Undoubtedly in a hostile environment, where everybody is on her or his own, where one constantly has to be on guard and watch her or his back, innovation can give a crucial advantage in the fight for survival. But constitutes such an environment indeed a society and constitute the material transfers and acquisitions there an economy?
An economic system can be defined as the combined effort of all members of a larger group of individuals (a tribe, a village or town, a region, a nation) to meet the basic needs (water, food, shelter, clothing) by building necessary structures and producing necessary tools and machines.
This particular definition implies that all individuals of the group support the joint effort, work together, cooperate. Competition is normally viewed as the opposite of cooperation and is, as everybody who worked in a team can confirm, counterproductive, detrimental, irritating, and dangerous in any joint effort.
Intra-species competition is seen by some evolutionary biologists as a driving force of adaptation and evolution by natural selection, it undoubtedly sorts out the week individuals. Intra-species competition results in exhausting and often deadly fights.
Economic competition similarly often results in the destruction of the losing competitor, which causes tremendous losses of know how, of jobs, of material assets like buildings and machinery. “The winner takes it all,” the losers are left with nothing. Competition also often means that more goods than necessary are produced (surplus goods), that universal access to crucial materials is blocked and scientific knowledge is withheld by a competitor.
In an economic system that is a joint effort to the benefit of all, bright ideas, new technologies, scientific advances will be shared so that everybody can profit from them. That is not happening in todays economies, where patent laws and the intellectual property regime try to hinder universal access to know how and scientific knowledge.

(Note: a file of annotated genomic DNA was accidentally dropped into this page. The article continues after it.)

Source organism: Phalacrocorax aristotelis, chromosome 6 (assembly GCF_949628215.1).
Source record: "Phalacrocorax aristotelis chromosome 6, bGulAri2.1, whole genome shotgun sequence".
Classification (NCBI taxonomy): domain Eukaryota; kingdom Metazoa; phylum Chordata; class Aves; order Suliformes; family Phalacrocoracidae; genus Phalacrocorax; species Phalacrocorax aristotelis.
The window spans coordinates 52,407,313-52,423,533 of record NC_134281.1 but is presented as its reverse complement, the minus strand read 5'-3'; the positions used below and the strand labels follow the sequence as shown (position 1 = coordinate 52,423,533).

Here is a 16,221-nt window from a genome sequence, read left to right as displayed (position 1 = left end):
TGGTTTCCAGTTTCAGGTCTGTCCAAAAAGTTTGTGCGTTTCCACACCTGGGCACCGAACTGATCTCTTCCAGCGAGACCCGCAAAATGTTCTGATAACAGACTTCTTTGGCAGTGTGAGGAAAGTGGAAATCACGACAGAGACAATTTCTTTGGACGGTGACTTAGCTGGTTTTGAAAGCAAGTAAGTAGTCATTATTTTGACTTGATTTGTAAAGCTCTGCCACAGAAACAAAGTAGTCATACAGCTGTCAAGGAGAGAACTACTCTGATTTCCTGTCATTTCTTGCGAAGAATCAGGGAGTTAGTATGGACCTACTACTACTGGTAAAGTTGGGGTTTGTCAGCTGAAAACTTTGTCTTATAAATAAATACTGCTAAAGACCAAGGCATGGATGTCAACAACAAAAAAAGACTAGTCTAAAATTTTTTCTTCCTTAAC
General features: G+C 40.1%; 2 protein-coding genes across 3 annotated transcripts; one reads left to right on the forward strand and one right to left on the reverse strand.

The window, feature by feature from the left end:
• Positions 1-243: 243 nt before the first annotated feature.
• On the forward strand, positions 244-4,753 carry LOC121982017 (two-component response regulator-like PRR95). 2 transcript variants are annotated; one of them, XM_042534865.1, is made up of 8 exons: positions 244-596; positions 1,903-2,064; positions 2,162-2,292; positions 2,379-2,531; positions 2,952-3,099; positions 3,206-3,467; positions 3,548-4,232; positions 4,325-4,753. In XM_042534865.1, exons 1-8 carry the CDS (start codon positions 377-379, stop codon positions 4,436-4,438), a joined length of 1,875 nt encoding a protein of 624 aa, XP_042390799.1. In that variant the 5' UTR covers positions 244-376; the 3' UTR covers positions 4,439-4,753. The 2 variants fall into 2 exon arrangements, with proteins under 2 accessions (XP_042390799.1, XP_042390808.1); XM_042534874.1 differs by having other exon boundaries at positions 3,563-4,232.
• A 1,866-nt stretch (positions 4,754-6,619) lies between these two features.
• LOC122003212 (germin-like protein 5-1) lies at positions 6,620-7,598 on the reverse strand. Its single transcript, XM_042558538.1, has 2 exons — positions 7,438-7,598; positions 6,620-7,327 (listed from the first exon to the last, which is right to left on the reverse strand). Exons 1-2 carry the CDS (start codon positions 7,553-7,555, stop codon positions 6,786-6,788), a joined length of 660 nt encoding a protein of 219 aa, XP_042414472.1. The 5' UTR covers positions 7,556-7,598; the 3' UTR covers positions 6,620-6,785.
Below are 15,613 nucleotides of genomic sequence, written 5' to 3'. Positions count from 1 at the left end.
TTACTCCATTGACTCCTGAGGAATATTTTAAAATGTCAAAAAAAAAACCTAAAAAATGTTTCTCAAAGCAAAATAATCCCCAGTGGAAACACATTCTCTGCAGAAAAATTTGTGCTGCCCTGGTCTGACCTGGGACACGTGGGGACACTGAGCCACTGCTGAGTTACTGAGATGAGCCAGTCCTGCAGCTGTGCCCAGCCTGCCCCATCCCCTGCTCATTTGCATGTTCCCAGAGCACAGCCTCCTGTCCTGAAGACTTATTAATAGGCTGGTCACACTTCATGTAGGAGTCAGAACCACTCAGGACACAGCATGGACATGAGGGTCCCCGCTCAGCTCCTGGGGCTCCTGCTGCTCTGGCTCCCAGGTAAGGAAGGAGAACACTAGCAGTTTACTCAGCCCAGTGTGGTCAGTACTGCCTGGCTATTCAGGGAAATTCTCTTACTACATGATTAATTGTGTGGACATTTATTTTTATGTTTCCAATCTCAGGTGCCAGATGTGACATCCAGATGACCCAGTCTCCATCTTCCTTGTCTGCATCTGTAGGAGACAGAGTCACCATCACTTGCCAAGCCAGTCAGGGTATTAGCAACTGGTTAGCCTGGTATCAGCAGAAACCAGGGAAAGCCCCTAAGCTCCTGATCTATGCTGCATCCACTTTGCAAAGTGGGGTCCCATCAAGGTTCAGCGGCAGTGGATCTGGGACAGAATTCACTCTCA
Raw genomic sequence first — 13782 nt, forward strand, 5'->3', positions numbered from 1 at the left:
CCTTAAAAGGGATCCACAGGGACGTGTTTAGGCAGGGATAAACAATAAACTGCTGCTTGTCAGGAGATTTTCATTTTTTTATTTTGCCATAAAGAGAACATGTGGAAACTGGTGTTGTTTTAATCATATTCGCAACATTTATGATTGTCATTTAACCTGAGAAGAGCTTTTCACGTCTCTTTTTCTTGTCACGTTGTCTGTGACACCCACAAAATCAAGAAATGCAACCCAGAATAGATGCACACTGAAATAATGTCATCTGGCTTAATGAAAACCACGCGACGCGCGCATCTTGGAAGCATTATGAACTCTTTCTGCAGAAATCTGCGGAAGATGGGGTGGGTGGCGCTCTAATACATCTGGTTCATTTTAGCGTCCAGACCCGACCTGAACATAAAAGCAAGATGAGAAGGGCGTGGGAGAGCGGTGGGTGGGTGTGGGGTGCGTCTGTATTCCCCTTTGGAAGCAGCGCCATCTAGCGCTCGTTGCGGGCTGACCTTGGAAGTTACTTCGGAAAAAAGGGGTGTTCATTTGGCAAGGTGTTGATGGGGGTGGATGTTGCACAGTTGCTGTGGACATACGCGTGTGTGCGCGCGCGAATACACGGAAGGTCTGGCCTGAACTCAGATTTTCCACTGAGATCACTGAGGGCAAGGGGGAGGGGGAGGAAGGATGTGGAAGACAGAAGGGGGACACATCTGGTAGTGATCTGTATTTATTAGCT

The claim, that competition is the main driver of innovation has not much merit and it can be easily proven that patent protection and intellectual property laws rather hinder innovation and technological progress. Anyway, most research is done on universities (Caltech, Oxford, Stanford, MIT) and in government research facilities (NASA, DARPA). Whole industries have profited from NASA research. Semiconductor electronics, computers, the Internet were all joint efforts of public institutions with some help of private companies. Most scientific research was and still is paid by public funds, while the benefits are reaped by private companies.
Competition may not necessarily spur innovation but it certainly spurs growth, because size makes a difference in the battle for market shares as bigger companies are able to squash their smaller rivals with overwhelming force.
There are many examples that competition doesn’t see the best and most innovative product succeed: VHS versus betamax, ReplayTV versus TiVo, Internet Explorer versus Netscape, Windows versus Apple Mac OS. There are many examples of innovative products which didn’t succeed: Apples Newton or Steve Jobs Next computer for instance.
Clayton Christensen describes in “The Innovator’s Dilemma,” how cheap, inferior products sneaked up behind the front runners and outsold them. Christensen also coined the term “disruptive technology.” What he doesn’t tell is, that all the perils to innovation are caused by competition.